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Title
Medusa Mondadori

Designer
Giovanni Mardersteig

Year
1933

Client
Arnoldo Mondadori Editore

Medium
Book

Size
22×14 cm

Notes
Italy counts numerous masterpieces in all the fields of graphic design, but publishing is perhaps the field that achieved the finest results. Medusa book series is one of these results and represent one of the most important pieces in the history of Italian editorial graphics.

The series somehow, marked the advent of modern publishing in Italy thanks to both its graphics and the authors published. In fact, it was instrumental to introduce foreign writers to the Italian public bypassing the Fascist order that prescribed to only publish autarchical (Italian) literature. Indeed, the covers reported a headline reading “I grandi narratori d’ogni paese” (The great narrators from every country). Numerous Jewish writers were also published at least until the Racial Laws of 1938.

Designed by renowned typographer Hans Mardersteig, Medusa translates Neoclassical order into modernity, being both reminiscent of the first and precursor of the latter. From a graphics point of view, Medusas represent what Penguin Books represent for the English readers, but anticipating Penguins by two years.

Indeed, Penguins and Medusas share numerous features such as the characteristic coloured background, centred white frame with epigraphic title, cover texts set in capital letters, geometric typeface with soft shapes, and the figurative icon printed on all the covers as a trademark.

While great is the difference between the two as objects. If Penguins actually are cheap books because of price, printing, paper and binding, Medusas represent the extraordinary quality typical to the Italian tradition: impeccable in paper and typography, thread-sewn and hardbound with a flexible cardboard and dust-jacket.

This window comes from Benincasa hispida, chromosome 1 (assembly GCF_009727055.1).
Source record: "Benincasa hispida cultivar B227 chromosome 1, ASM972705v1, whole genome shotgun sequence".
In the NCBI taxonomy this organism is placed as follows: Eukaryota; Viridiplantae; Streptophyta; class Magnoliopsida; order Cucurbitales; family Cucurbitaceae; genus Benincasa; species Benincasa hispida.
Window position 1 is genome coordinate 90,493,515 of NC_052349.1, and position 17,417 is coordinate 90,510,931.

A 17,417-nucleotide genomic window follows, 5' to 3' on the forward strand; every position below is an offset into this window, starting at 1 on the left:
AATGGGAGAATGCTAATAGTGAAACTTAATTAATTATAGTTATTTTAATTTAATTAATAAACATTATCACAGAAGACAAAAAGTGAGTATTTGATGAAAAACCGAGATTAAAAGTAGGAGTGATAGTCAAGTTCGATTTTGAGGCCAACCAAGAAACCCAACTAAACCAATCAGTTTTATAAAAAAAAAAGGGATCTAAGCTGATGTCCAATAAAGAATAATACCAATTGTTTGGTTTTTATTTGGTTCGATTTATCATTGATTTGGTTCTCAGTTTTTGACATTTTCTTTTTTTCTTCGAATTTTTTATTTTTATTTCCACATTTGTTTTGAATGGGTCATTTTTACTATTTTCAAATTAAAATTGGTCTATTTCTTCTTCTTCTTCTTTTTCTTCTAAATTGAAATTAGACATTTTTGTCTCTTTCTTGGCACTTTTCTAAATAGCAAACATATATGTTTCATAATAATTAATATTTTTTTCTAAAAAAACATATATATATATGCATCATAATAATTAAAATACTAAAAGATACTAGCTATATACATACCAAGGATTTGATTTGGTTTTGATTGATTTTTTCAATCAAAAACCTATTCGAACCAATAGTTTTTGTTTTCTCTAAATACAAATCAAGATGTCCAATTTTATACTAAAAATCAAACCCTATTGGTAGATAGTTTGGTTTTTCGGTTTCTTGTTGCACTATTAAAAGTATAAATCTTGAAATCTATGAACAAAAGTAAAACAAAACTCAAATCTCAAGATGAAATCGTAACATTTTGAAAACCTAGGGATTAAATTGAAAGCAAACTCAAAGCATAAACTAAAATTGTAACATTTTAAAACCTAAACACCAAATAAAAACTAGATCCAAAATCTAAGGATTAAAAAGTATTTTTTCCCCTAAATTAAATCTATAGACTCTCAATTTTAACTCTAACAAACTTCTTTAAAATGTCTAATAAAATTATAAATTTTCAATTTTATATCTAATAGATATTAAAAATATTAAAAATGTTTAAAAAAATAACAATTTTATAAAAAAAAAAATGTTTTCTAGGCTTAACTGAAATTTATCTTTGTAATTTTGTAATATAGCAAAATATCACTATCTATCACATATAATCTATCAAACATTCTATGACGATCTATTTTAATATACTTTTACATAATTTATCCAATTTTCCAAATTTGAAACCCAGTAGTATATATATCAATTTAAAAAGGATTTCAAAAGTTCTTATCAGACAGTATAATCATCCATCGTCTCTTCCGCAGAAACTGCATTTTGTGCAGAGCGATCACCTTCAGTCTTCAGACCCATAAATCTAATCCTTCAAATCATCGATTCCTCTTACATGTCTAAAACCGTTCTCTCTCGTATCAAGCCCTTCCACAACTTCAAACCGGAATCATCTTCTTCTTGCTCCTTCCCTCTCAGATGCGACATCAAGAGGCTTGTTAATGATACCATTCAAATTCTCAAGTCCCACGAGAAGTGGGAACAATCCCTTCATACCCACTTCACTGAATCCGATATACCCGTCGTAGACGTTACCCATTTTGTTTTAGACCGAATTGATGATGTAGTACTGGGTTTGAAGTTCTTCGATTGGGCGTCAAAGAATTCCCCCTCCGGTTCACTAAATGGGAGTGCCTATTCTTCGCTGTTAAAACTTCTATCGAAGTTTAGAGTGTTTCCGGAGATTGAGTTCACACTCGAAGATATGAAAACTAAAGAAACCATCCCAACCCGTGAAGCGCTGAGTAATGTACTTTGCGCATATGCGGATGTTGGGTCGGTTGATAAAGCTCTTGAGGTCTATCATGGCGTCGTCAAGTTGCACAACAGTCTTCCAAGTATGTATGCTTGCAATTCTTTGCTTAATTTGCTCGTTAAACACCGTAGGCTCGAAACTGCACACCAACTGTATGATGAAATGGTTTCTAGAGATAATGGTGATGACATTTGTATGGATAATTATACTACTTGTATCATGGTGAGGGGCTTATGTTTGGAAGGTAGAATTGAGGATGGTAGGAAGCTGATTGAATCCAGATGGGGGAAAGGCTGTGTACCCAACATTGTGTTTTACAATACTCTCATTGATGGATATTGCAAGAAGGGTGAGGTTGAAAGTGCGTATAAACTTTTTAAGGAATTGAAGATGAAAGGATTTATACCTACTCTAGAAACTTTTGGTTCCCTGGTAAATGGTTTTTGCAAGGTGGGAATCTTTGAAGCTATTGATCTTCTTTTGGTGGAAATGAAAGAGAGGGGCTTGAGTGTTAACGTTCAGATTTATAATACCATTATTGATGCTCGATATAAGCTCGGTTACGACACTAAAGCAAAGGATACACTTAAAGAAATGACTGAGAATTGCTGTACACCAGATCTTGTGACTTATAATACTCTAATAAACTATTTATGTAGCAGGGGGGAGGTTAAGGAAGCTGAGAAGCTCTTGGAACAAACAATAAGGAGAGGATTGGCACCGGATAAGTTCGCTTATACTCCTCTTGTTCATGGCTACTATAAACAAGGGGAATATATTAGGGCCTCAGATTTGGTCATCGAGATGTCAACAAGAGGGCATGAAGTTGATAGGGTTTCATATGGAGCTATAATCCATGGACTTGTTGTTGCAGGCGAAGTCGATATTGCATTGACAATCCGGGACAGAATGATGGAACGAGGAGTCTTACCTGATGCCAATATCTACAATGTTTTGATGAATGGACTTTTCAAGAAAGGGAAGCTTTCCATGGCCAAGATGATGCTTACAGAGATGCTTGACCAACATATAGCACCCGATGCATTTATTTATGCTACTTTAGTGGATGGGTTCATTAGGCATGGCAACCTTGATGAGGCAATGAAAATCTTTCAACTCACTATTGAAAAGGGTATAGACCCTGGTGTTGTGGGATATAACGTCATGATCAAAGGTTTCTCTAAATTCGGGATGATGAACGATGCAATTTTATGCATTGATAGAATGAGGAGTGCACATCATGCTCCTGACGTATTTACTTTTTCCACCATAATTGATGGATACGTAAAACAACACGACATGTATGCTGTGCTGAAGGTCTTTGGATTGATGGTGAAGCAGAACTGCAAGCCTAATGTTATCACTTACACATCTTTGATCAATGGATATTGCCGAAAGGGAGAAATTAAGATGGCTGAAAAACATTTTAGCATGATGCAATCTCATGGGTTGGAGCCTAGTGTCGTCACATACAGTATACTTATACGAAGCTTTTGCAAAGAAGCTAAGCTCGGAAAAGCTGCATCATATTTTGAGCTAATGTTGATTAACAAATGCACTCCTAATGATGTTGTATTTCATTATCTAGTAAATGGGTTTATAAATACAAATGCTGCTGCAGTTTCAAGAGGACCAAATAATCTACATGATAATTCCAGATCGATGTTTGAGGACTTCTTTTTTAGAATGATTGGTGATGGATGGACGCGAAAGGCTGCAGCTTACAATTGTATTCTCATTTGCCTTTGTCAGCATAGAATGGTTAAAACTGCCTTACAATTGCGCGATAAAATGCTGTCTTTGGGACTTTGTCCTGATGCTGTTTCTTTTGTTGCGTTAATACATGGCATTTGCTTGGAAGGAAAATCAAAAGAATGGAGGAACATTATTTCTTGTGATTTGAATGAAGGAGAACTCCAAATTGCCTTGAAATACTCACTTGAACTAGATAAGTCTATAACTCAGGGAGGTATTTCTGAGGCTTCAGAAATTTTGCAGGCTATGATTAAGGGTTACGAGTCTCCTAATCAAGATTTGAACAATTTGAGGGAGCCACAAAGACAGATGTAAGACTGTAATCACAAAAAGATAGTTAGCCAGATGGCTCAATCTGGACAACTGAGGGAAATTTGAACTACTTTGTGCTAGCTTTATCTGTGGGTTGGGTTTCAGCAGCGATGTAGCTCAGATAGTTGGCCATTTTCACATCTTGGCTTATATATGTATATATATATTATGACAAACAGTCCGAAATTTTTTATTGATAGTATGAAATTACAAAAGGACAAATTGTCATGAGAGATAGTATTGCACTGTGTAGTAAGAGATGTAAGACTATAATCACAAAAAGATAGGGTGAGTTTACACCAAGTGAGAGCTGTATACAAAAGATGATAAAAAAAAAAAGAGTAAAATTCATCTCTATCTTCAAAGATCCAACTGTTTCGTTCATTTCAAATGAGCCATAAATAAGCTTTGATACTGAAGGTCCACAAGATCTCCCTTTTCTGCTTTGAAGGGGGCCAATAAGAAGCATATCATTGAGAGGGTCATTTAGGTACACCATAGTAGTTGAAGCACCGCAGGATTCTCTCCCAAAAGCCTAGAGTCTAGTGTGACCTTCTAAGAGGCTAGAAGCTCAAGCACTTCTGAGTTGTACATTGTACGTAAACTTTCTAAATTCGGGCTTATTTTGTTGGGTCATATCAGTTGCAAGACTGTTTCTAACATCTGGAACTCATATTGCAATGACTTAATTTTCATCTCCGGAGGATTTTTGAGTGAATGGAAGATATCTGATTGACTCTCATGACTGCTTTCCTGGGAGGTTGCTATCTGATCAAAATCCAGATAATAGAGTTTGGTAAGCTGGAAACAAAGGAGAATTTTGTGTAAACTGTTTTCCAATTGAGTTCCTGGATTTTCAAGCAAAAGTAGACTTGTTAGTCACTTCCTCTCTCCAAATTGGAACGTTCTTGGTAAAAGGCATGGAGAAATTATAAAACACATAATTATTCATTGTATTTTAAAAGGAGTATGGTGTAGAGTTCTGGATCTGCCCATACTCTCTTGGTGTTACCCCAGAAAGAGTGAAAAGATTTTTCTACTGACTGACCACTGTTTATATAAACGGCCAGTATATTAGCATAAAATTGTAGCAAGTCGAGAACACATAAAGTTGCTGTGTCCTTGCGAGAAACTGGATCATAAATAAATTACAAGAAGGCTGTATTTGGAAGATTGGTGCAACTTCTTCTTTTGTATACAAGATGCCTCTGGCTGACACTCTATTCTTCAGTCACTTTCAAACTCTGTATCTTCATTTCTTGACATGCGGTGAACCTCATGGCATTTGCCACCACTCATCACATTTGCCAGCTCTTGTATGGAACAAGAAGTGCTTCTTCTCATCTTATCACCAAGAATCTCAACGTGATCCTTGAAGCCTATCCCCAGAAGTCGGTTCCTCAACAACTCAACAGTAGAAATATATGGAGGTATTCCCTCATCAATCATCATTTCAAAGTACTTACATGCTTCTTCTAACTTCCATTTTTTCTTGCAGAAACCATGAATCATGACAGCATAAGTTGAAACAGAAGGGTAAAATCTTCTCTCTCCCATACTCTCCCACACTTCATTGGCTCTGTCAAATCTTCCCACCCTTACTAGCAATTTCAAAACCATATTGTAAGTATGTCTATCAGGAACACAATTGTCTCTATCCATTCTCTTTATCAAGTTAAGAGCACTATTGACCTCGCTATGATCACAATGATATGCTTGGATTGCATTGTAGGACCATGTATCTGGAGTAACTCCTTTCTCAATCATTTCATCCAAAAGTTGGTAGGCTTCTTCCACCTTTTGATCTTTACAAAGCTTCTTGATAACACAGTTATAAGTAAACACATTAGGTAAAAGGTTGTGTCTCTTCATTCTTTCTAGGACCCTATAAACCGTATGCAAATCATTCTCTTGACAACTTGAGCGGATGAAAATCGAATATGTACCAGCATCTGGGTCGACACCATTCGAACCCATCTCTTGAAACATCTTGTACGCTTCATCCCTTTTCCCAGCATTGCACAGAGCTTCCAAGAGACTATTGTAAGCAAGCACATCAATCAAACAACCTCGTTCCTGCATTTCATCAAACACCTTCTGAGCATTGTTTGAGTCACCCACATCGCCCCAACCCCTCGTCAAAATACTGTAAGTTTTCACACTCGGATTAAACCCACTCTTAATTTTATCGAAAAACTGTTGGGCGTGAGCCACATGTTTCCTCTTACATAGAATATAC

Typography was set in elegant Nebiolo’s Semplicità series 501, also designed in 1933. The green background, black frame, thin white rules, and stylised Medusa head – that surprisingly looks sometimes to the left and some others to the right – drawn by illustrator and cartoonist Bruno Angoletta, let the covers to become a real monument to the books themselves.

While the striking name chosen by Arnoldo Mondadori himself, the overall clarity of the graphics, the immediate recognisability, and above all the great consistency make Madusa books one of the greatest and finest works in the history of Italian publishing and graphic design.

Released in 1933, the series was published uninterruptedly until 1971 counting 535 volumes and 138 authors, also supported by related series Quaderni della Medusa (1934-67), Medusa degli Italiani (1947-61), three series of Capolavori della Medusa reprints (1970-71, 1974, 1980), Medusa Serie Ottanta (1979-82), and Medusa Serie 80 new series (1983-86).

A curious fact: One of the titles published (n.25, 1934) is Almanacco della Medusa, an almanac dedicated to the series itself.

(All the images have been entirely or partly redrawn, thus reproductions might slightly differ from the originals.)